The 5th generation of the legendary Ninja is here!

The fifth Ninja: better compatibility, lower noise

The Ninja cooler series is very unique. It has been twelve years since the introduction of the first model. Even after such a long time, the Japanese company constantly enhances its original design and increases its efficiency. After four successful generations, they are releasing the fifth Ninja. Modestly, without fanfare and any drama, the way they always do. All the more appealing surprise.

This time, the difference in the design is nothing significant at first sight, and that’s actually a good thing because Ninja 4 (unlike the third model) had really efficient and extraordinary one.

The heatsink has a square area of ribs again and is divided into four segments separated by a centred notch that is a bit more notable than the one of the predecessor, which should provide a better airflow between the ribs. The heat dissipation method has not changed, and the heatpipes go through the heatsink exactly the same way as before. In our opinion, there is not much to improve on them anyway. Considering the area of the ribs, six pipes are distributed evenly and efficiently (the distance from the edges of the ribs, and the space between each pipe is optimal).

One of the most significant changes is increase in the compatibility with memory modules (which has always been the dark side of Ninjas) thanks to decently shortened ribs. This adjustment was made on both sides to ensure compatibility with AMD X399 and Intel X299 chipsets that have RAM slots on both sides. We will be able to use modules with height up to 5.5 cm.

Finally, Ninja also got new better quality fans with fluid bearings. The specifications mention a lifespan of up to 120,000 hours, four times more than standard Scythe stock fans. Perhaps the new range of speed (300 – 800 rpm) also plays its role in this. It seems that one of the points of Ninja 5 is to reduce noise. In order to keep the cooling performance as good as possible, the heatsink comes with two fans (the second one is for the outtake). And it makes sense, because one fan wouldn’t be enough for this 180mm wide cooler.

Ninja 5 is surprisingly cheap – 55 €. Let’s hope that there will be no complications like with Fuma rev. B. But judging by the assembly system (H.P.M.S. III), it should be completely OK. AM4 is supported.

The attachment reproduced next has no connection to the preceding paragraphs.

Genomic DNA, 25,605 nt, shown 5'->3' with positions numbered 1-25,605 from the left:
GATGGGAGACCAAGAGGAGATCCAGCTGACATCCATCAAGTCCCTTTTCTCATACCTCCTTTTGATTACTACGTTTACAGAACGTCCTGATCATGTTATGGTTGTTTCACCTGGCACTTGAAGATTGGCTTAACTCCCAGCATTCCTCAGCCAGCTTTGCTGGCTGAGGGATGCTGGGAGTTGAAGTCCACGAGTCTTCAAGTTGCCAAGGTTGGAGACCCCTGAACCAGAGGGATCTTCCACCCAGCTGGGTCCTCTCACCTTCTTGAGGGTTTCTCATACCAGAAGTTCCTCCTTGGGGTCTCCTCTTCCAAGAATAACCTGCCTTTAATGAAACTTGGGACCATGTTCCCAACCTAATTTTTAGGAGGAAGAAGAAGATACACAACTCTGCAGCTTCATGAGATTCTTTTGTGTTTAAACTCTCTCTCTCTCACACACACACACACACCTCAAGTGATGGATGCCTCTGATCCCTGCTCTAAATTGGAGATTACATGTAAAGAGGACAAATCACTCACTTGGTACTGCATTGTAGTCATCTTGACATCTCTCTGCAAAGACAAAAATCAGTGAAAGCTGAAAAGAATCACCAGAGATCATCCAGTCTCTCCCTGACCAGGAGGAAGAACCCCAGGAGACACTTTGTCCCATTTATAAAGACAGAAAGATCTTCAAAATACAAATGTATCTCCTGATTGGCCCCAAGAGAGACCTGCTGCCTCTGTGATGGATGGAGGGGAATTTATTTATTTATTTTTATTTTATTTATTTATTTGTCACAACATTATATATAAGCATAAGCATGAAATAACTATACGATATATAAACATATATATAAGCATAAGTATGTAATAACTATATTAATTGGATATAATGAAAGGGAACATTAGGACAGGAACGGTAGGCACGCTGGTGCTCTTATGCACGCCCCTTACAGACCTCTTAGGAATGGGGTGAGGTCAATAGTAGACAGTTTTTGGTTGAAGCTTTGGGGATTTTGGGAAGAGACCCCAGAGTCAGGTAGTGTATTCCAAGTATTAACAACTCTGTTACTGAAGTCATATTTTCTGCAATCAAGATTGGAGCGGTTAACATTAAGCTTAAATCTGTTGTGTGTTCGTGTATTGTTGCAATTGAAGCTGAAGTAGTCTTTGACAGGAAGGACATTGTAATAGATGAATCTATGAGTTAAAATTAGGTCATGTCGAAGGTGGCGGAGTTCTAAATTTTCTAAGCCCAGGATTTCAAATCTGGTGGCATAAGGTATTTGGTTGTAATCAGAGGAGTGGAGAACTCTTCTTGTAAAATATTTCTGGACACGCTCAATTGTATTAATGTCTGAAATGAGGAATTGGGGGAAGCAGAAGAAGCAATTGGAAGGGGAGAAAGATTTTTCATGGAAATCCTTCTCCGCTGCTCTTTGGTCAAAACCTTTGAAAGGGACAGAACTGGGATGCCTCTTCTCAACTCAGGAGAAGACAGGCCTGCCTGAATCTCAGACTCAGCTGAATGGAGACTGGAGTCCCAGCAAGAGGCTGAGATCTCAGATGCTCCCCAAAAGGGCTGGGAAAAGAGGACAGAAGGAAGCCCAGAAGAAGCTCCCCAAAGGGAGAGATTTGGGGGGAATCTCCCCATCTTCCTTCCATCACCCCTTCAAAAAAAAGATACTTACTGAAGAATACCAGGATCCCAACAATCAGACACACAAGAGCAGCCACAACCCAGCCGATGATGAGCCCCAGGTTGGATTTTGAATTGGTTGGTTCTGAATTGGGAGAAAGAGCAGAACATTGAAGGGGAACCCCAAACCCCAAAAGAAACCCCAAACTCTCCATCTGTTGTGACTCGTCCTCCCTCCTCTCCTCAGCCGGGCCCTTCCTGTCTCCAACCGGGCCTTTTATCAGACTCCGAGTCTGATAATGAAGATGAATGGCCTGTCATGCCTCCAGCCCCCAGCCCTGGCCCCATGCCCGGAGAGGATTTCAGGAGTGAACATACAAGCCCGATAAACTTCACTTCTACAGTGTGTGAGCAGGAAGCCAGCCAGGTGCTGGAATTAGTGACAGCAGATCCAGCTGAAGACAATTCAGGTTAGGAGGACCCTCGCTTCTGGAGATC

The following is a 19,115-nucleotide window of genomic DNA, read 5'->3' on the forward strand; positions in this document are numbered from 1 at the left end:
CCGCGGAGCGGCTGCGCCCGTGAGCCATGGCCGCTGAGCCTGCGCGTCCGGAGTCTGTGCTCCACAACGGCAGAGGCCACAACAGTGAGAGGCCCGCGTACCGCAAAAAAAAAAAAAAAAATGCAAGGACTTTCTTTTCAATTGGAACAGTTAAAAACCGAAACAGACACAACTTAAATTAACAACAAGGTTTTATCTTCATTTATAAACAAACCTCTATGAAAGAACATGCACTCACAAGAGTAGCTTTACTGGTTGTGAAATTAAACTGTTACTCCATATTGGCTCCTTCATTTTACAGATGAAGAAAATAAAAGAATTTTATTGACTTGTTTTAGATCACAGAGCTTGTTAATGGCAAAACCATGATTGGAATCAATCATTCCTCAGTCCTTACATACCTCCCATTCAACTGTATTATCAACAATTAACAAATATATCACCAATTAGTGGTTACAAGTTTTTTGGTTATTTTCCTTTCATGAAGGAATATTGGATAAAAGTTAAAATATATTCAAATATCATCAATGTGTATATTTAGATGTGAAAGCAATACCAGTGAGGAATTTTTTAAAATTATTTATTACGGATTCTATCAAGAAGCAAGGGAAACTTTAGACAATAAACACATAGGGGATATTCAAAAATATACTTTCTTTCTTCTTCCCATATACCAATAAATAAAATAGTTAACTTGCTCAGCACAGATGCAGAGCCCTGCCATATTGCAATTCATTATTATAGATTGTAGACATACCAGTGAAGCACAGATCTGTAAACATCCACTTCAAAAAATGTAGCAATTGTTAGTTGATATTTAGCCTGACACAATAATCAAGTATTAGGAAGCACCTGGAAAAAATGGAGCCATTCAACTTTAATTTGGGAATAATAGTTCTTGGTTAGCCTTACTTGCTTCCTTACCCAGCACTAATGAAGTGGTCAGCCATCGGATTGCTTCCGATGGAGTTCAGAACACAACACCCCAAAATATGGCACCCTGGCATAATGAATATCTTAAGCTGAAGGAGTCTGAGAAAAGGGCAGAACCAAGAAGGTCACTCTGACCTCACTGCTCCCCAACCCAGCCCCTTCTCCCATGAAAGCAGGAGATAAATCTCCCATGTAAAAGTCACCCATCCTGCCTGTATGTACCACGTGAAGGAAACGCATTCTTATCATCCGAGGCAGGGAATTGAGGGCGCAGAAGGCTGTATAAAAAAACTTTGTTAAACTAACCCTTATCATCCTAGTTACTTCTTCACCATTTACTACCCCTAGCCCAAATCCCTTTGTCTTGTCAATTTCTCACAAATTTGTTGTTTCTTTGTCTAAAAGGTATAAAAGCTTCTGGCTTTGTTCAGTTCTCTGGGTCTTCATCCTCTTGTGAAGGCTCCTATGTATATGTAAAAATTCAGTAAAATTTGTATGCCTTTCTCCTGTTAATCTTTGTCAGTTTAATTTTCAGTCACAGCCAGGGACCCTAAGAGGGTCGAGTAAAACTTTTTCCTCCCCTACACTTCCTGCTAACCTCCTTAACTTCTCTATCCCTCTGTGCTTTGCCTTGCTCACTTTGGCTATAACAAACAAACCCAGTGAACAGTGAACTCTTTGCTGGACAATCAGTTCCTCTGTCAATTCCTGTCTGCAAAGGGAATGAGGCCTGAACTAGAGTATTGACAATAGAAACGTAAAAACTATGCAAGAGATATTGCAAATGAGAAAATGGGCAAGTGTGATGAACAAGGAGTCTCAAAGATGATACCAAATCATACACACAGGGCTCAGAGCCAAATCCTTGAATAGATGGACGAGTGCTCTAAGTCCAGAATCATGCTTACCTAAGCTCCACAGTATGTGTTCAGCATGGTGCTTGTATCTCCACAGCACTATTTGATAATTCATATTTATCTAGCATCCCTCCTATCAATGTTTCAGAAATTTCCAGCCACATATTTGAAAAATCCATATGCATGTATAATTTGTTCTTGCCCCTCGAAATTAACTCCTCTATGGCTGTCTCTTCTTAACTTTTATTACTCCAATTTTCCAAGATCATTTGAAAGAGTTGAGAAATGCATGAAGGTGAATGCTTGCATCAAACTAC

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How sensitive is Ninja 5 heatsink to airflow changes?

The original fans are quite slow, so it was especially fascinating to watch how the heatsink behaved with settings that are not intended for it – with a proper airflow through the ribs. Not only with both fans, but also with just one. Some results really surprised us. And the temperatures in the passive mode are very interesting too, one of the reasons why Ninja coolers have such a good reputation. Read more “How sensitive is Ninja 5 heatsink to airflow changes?” »

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Scythe Ninja 5: evolution of the revolutionary predecessor

The fourth Ninja was a pleasant surprise (mainly because of its unattractive predecessor). Scythe used improved version of the first two designs, and shortly after created popular Fuma series based on Ninja 4. Fuma rev. A was the best deal for the money, although the current second version is a bit different story. Now there’s the new Ninja 5 that looks very promising. The core remains unchanged, but the cooler is bigger and stronger than before. Read more “Scythe Ninja 5: evolution of the revolutionary predecessor” »

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Scythe Fuma rev. B: From a hurricane to the fanless mode

What are the best settings for Fuma? This is a question that belongs to our complementary review where we traditionally test heatsinks with reference fans. This time in two configurations, with one and with two fans. We went from really noisy settings to completely silent mode. The temperature behaviour is captured minute by minute. Let’s take a look at how this twin-tower handles passive cooling compared to top-notch coolers. Read more “Scythe Fuma rev. B: From a hurricane to the fanless mode” »

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